رویکرد سیستماتیک برای توسعه یک مدل کسب و کار جدید با استفاده از تجزیه و تحلیل مورفولوژیک و رویکرد فازی یکپارچه
|کد مقاله||سال انتشار||مقاله انگلیسی||ترجمه فارسی||تعداد کلمات|
|7865||2013||15 صفحه PDF||سفارش دهید||محاسبه نشده|
Publisher : Elsevier - Science Direct (الزویر - ساینس دایرکت)
Journal : Expert Systems with Applications, Volume 40, Issue 11, 1 September 2013, Pages 4463–4477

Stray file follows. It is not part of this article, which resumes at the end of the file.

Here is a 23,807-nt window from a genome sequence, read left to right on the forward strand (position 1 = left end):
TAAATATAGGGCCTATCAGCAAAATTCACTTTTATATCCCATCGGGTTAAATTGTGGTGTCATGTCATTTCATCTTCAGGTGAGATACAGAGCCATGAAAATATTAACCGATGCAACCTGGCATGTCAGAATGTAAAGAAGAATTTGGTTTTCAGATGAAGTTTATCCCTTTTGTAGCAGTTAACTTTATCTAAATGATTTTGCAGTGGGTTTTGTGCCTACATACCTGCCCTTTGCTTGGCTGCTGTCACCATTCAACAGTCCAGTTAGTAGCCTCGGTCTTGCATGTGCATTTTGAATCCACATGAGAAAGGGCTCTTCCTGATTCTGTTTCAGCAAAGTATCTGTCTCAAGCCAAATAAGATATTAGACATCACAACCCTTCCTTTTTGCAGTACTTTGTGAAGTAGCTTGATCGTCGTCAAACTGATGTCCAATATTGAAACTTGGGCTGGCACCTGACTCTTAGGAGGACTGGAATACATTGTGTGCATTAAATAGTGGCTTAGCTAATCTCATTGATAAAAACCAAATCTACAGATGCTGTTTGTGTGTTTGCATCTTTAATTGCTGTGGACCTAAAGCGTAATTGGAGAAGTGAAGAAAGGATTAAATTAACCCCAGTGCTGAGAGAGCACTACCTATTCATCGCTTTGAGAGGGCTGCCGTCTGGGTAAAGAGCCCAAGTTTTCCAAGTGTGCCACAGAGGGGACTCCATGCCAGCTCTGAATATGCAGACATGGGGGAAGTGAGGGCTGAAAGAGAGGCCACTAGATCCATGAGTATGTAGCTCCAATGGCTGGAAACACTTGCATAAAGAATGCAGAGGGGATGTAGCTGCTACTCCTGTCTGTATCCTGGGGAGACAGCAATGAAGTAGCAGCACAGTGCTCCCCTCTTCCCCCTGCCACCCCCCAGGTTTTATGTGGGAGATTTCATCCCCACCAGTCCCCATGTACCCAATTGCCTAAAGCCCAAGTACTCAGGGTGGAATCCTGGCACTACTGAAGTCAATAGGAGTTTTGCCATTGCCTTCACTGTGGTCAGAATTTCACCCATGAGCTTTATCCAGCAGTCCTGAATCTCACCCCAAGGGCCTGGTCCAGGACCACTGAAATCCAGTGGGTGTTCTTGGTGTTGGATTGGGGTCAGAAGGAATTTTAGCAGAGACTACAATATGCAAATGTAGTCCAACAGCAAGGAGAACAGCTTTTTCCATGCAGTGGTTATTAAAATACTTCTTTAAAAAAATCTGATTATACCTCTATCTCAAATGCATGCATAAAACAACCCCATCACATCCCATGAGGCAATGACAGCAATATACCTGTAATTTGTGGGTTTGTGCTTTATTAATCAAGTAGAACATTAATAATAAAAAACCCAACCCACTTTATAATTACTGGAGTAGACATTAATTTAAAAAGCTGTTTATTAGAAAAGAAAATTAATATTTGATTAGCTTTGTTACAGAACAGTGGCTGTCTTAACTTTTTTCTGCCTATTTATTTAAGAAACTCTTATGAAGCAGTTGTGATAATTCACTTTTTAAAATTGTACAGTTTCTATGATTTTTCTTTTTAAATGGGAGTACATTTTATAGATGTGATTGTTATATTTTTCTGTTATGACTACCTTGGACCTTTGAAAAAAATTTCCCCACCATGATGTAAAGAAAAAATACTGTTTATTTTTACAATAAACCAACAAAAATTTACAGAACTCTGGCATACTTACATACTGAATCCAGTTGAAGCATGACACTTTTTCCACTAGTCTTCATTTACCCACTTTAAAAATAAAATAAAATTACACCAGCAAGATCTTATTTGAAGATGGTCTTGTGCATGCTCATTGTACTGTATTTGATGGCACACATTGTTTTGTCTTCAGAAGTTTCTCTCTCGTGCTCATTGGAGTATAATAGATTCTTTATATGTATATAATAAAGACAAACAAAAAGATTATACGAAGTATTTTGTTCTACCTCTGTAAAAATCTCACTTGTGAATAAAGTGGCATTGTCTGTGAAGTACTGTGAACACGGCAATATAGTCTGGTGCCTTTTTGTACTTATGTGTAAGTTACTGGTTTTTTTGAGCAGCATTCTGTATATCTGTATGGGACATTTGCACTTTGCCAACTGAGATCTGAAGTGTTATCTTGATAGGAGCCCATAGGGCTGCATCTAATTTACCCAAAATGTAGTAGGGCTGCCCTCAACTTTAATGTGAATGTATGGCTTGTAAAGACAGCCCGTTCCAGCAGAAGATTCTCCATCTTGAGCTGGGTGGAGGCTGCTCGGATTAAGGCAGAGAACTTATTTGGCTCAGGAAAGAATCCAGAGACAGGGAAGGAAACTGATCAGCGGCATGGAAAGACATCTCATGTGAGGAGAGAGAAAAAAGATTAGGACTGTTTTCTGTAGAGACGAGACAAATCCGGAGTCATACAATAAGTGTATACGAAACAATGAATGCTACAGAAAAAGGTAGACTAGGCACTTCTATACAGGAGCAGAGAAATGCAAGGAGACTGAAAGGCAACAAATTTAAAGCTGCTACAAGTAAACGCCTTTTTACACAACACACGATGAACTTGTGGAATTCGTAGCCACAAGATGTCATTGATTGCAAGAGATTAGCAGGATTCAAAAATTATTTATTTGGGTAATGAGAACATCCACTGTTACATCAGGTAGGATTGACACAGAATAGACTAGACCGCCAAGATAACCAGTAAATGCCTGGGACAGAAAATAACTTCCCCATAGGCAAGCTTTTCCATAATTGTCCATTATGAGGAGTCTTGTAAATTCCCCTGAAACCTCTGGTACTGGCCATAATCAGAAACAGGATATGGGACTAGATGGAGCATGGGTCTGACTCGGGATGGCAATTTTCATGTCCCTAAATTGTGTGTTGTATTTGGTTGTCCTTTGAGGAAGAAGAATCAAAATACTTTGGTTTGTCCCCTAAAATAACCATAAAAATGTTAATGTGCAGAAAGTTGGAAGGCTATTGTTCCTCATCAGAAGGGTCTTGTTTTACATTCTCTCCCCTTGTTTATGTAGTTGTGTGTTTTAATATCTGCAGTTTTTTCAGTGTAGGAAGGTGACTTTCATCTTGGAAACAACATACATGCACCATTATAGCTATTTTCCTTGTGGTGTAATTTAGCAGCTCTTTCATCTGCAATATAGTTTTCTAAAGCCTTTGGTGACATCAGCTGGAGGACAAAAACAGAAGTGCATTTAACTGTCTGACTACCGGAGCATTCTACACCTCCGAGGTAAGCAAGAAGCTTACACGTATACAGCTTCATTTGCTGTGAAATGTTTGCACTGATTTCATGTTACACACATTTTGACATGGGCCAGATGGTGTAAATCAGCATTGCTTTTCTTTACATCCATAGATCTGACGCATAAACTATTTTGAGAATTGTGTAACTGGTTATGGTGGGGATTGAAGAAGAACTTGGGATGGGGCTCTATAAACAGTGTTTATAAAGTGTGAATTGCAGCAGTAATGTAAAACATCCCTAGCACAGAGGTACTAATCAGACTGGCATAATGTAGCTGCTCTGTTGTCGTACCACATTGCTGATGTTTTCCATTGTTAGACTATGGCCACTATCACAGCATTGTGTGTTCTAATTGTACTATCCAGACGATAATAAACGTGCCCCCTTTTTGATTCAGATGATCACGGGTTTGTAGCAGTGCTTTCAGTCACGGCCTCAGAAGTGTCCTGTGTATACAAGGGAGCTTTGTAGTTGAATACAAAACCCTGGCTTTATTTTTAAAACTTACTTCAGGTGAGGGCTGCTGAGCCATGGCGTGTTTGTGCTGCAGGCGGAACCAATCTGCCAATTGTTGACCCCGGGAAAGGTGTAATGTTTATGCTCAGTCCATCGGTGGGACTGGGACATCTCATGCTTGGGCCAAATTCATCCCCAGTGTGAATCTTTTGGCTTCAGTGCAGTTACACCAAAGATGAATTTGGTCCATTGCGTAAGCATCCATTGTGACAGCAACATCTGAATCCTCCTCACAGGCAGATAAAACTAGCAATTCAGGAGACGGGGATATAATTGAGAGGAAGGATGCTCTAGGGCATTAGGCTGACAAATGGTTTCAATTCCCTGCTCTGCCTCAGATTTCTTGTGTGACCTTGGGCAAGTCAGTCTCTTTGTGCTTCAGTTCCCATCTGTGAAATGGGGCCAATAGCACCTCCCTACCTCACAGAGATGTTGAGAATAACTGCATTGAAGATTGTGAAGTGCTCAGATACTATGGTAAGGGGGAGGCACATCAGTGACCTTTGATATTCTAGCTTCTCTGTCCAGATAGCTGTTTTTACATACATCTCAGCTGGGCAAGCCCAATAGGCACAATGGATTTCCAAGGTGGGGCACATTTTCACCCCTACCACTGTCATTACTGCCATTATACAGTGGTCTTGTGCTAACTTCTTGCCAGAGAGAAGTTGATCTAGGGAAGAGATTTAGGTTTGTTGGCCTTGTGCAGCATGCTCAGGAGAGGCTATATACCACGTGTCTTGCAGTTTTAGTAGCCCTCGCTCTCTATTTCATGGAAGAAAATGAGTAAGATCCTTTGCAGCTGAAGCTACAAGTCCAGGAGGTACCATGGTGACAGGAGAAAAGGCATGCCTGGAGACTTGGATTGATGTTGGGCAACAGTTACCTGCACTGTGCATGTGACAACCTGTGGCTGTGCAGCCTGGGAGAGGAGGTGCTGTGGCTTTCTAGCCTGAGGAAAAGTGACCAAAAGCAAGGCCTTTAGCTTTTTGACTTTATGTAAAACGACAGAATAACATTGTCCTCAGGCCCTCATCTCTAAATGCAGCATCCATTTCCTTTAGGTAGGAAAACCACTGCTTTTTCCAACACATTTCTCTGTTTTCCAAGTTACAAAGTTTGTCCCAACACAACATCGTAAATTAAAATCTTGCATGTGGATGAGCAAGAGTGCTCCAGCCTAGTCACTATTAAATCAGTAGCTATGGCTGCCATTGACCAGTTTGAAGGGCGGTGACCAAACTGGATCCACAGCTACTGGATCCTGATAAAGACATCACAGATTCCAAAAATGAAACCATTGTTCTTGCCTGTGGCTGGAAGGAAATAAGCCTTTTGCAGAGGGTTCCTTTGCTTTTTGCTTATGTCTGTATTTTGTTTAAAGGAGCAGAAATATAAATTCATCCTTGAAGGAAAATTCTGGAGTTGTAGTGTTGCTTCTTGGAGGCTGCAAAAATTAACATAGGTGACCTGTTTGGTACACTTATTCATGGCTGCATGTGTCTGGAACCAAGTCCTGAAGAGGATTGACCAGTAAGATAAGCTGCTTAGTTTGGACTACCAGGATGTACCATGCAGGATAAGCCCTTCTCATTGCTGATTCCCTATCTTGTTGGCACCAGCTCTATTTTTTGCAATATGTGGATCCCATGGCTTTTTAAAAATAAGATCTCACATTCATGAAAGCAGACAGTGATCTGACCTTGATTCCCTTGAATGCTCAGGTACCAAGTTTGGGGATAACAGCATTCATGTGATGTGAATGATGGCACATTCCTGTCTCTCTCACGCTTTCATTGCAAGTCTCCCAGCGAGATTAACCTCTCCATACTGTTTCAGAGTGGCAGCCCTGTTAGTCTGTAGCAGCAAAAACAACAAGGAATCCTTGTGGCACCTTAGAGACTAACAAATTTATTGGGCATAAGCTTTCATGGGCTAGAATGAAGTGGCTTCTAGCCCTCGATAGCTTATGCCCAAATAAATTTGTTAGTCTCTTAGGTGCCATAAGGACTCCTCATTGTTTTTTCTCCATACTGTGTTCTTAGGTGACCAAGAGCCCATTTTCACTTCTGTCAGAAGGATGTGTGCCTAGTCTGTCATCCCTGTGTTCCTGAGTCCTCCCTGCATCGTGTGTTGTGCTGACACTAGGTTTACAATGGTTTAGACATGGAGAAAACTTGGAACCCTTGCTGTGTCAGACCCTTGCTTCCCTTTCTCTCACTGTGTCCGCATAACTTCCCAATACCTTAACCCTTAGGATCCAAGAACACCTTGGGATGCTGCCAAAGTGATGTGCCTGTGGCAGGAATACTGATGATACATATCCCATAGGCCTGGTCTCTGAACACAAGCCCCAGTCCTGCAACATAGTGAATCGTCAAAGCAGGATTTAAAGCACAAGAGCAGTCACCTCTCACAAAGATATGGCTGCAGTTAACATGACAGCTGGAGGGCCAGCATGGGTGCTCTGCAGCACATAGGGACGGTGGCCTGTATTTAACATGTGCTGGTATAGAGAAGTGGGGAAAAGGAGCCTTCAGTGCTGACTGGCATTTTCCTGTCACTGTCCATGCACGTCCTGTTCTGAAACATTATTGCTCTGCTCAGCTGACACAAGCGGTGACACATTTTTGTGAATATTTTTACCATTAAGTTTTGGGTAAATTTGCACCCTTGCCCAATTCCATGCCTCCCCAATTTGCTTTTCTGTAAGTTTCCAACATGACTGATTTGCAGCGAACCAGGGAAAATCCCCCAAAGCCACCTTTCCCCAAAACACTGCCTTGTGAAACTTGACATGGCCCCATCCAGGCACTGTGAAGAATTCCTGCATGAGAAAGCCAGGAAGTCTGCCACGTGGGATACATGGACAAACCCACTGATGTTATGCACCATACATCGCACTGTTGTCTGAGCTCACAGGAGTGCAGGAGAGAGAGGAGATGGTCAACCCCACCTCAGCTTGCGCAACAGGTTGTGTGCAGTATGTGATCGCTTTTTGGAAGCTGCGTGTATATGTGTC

Despite the growing importance of developing a novel business model, most previous studies on business model remain conceptual and theoretical. A paucity of empirical studies has hindered the use of the business model concept in practical purposes. Hence, this study proposes a systematic approach to new business model development (NBMD) that helps business practitioners to develop, evaluate and select the best business model to meet the business objectives. The proposed approach comprises two stages: identification of business model alternatives and business model evaluation and selection. During the first stage, a set of business model alternatives are derived by exploring all the possible combinations of a morphological matrix, and in the second stage, we conduct an evaluation and selection of a suitable business model. Morphological analysis (MA) has been employed for the derivation and aggregation of business model alternatives, and decision-making approach that integrates fuzzy extent analytic hierarchy process (FAHP) and fuzzy technique for order of preference by similarity to ideal solution (TOPSIS) methods is used as an evaluation and selection tool. Finally, to illustrate the applicability of proposed approach, a case study on the development of a business model for a Telco has been presented.